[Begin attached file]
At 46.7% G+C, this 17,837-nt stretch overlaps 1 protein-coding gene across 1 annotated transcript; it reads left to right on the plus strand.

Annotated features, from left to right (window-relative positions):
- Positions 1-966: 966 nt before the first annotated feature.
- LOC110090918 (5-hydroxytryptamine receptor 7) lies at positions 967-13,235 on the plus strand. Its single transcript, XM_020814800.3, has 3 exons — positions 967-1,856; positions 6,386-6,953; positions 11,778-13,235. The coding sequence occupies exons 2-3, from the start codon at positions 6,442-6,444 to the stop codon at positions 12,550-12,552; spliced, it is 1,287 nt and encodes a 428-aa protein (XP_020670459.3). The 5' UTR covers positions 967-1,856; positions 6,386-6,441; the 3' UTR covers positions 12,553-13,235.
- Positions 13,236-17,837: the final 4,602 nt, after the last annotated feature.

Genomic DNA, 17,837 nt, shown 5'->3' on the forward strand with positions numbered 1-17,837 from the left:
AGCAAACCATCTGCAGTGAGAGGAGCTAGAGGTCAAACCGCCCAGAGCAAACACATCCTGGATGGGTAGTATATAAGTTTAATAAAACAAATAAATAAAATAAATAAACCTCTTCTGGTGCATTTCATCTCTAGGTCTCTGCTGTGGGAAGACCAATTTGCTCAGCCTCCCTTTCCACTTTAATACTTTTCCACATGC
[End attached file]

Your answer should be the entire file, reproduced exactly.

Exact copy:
At 46.7% G+C, this 17,837-nt stretch overlaps 1 protein-coding gene across 1 annotated transcript; it reads left to right on the plus strand.

Annotated features, from left to right (window-relative positions):
- Positions 1-966: 966 nt before the first annotated feature.
- LOC110090918 (5-hydroxytryptamine receptor 7) lies at positions 967-13,235 on the plus strand. Its single transcript, XM_020814800.3, has 3 exons — positions 967-1,856; positions 6,386-6,953; positions 11,778-13,235. The coding sequence occupies exons 2-3, from the start codon at positions 6,442-6,444 to the stop codon at positions 12,550-12,552; spliced, it is 1,287 nt and encodes a 428-aa protein (XP_020670459.3). The 5' UTR covers positions 967-1,856; positions 6,386-6,441; the 3' UTR covers positions 12,553-13,235.
- Positions 13,236-17,837: the final 4,602 nt, after the last annotated feature.

Genomic DNA, 17,837 nt, shown 5'->3' on the forward strand with positions numbered 1-17,837 from the left:
AGCAAACCATCTGCAGTGAGAGGAGCTAGAGGTCAAACCGCCCAGAGCAAACACATCCTGGATGGGTAGTATATAAGTTTAATAAAACAAATAAATAAAATAAATAAACCTCTTCTGGTGCATTTCATCTCTAGGTCTCTGCTGTGGGAAGACCAATTTGCTCAGCCTCCCTTTCCACTTTAATACTTTTCCACATGC